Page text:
Jeremy had hiked in desert, but this blasted landscape stunned him. Heat-scoured rock, gritty dust that filled his mouth and eyes and nostrils. Jangling cries of ravens, black as obsidian. Cholla cactus spines glittering like splinters of glass. The only softness, green feathers of stunted mesquite. Here, his boy had sought the Divine?
They’d named him for his great-grandfather, to please Leah’s grandmother, but also because Isaac meant “one who laughs.” And he was a sunny child, his laughter burbling like water through dappled woods. But with adolescence, darkness ambushed him. They tried various meds and psychotherapies, exercise, diet, acupuncture, Chinese herbs. An unobservant family, they returned to synagogue. Nothing helped. Isaac wrestled the black beast with street drugs and alcohol; dropped out of college; disappeared for long, long months.
One night, Jeremy grabbed his buzzing phone before it woke Leah, and there was Isaac, his voice bright, clear. They hadn’t heard from him in a year. “I’m good, Dad. Living with friends. In the desert, Death Valley. It’s–I can’t explain it–but the air, the light–everything makes sense here. I’m good.” Isaac didn’t want Jeremy to wake Leah, said he’d forgotten the time difference, he’d call again soon. “Tell Mom I love her. Love you both.” He hung up and Jeremy worried he wouldn’t call again, but he did, soon after, in the early evening when they were both home from work. He sounded good. Strong. Himself. They knew to temper their hope. He called a few more times, told them the desert was a “holy place,” where “God’s presence was palpable,” where he could “almost hear His voice.” He said he understood why the prophets went into the desert. “All the noise burns away.”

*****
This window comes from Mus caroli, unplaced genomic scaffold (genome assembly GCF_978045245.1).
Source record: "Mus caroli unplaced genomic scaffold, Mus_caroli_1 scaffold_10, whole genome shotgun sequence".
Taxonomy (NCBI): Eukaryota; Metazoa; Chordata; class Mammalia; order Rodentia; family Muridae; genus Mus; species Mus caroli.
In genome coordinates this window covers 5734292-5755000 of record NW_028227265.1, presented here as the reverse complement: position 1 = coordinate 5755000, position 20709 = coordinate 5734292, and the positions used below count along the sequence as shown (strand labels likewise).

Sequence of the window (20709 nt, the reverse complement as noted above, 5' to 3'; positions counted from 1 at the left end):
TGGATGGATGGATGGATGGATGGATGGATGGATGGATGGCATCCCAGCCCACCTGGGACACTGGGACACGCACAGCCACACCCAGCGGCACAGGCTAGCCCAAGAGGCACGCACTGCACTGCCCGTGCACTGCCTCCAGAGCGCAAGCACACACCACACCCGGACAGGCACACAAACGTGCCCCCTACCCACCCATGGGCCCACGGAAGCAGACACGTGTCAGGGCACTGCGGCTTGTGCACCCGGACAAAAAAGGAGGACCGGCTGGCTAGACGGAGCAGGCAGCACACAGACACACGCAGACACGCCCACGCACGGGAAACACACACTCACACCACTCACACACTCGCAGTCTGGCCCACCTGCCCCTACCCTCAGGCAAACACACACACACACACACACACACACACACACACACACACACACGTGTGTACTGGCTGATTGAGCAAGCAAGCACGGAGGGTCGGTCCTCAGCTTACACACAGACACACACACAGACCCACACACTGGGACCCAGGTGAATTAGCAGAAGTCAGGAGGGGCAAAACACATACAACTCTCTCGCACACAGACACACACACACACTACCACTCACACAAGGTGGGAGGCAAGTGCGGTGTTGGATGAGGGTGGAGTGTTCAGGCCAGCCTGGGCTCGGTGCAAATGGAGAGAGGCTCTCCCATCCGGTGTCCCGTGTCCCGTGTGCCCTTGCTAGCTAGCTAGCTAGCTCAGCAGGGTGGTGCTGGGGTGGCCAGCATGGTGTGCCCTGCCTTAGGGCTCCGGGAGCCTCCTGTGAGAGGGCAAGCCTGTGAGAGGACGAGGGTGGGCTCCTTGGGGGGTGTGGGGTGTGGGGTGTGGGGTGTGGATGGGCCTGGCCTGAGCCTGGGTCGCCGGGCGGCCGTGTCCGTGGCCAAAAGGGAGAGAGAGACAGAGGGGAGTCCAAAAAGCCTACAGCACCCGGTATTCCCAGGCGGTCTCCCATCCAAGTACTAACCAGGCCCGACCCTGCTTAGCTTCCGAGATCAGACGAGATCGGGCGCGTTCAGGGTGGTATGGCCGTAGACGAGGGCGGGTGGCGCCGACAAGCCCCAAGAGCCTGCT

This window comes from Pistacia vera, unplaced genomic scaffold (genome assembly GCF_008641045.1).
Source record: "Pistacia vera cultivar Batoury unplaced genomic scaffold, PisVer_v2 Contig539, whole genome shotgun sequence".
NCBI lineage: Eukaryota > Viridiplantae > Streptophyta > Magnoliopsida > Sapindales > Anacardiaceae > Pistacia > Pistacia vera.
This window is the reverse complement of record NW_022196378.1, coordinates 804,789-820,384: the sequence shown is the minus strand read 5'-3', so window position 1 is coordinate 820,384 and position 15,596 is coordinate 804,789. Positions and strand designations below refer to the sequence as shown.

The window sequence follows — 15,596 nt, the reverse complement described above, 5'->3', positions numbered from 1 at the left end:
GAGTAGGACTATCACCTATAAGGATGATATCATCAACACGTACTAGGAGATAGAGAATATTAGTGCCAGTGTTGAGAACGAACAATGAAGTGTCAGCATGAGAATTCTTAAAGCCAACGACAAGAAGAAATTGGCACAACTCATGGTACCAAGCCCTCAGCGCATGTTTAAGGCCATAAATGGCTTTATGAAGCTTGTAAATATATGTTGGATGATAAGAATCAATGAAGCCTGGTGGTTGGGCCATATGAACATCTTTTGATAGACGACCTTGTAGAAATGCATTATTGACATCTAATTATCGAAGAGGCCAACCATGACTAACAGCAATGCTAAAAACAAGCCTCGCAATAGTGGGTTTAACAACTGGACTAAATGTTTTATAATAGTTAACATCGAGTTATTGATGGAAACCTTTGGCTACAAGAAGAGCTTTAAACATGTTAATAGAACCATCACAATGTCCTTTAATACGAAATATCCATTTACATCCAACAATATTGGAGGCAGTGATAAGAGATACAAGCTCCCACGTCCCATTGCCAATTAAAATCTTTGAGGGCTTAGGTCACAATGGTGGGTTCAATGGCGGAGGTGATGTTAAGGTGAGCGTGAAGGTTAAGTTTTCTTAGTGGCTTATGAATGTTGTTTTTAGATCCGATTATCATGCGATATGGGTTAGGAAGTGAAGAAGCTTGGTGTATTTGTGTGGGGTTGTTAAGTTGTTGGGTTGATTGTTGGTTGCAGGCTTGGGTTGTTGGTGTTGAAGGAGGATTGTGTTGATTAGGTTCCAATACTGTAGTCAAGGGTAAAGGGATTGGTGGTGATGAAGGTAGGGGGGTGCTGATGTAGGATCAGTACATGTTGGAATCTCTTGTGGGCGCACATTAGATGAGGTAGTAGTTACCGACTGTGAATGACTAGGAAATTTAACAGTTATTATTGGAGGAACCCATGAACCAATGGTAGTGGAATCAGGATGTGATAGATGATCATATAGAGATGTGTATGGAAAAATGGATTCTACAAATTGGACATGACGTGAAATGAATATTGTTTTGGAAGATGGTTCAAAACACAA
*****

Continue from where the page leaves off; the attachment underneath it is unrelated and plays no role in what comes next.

He stopped calling. They heard nothing for several months. Then, a hiker found some of Isaac’s gear in a box canyon; Park Service Search and Rescue were combing surrounding areas. And now, in the week Jeremy and Leah had been here, they’d learned that Isaac had long left his stoner friends to live alone. The friends didn’t know where. The desert heat, its sear and light, the evasive faces of Park officers who had “no new information” hit Leah with a massive migraine. Jeremy left her sleeping in their darkened motel room, set out again in the dust-coated rental car.
He drove past towering piles of umber rocks that looked vomited up, the earth trying to rid itself of some thick poison. At a splintered sign, he turned, his heart juddering with each bone-jolting rock he hit. After thirty minutes and three miles, he feared a blown tire and parked. He remembered his water bottle and hat, started towards the slot canyon looming.
He didn’t know what he expected to find, he didn’t know how long he walked up the twisting chute, its smooth undulating walls slick and close. Ahead, the trail ended in a high, steep dryfall and he could go no further.
He found himself sitting under a lip of rock, gulping down water that seemed to evaporate as he swallowed. A slight wind rose and fell, and then there was only his keening, and then, finally, the sound of his shredded breath. He watched the upper reaches of pale dolomite turn gold. Slowly, his breathing calmed, the clenching in his chest eased. At last, he stood. He gazed up at the sky, unutterably blue, implacable, and gave up his son to the God of Abraham.
Mary Rohrer-Dann is author of Taking the Long Way Home, (Kelsay Books 2021), and La Scaffetta: Poems from the Foundling Drawer (Tempest Productions, Inc., 2011). Recent work appears in Orca, Clackamas Review, Philadelphia Stories, Ekphrastic Review, Panoply, Third Wednesday, South Shore Review, and Vestal Review. A “graduated” educator, she paints, hikes, and volunteers with Rising Hope Therapeutic Stables, Big Brothers/Big Sisters, and Ridgelines Language Arts. She hates trying to write a sexy bio.